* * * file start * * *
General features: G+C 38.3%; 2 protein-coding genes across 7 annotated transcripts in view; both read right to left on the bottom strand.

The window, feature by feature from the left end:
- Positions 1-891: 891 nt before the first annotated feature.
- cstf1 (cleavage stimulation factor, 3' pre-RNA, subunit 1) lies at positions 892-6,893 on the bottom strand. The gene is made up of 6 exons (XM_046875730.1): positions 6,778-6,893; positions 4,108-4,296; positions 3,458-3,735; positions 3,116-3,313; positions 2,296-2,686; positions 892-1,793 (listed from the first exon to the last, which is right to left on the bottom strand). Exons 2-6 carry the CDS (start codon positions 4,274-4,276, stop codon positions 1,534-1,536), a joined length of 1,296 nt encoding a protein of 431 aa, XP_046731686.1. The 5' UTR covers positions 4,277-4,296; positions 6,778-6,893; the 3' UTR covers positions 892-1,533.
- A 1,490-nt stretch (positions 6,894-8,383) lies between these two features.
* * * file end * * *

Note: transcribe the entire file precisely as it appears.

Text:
General features: G+C 38.3%; 2 protein-coding genes across 7 annotated transcripts in view; both read right to left on the bottom strand.

The window, feature by feature from the left end:
- Positions 1-891: 891 nt before the first annotated feature.
- cstf1 (cleavage stimulation factor, 3' pre-RNA, subunit 1) lies at positions 892-6,893 on the bottom strand. The gene is made up of 6 exons (XM_046875730.1): positions 6,778-6,893; positions 4,108-4,296; positions 3,458-3,735; positions 3,116-3,313; positions 2,296-2,686; positions 892-1,793 (listed from the first exon to the last, which is right to left on the bottom strand). Exons 2-6 carry the CDS (start codon positions 4,274-4,276, stop codon positions 1,534-1,536), a joined length of 1,296 nt encoding a protein of 431 aa, XP_046731686.1. The 5' UTR covers positions 4,277-4,296; positions 6,778-6,893; the 3' UTR covers positions 892-1,533.
- A 1,490-nt stretch (positions 6,894-8,383) lies between these two features.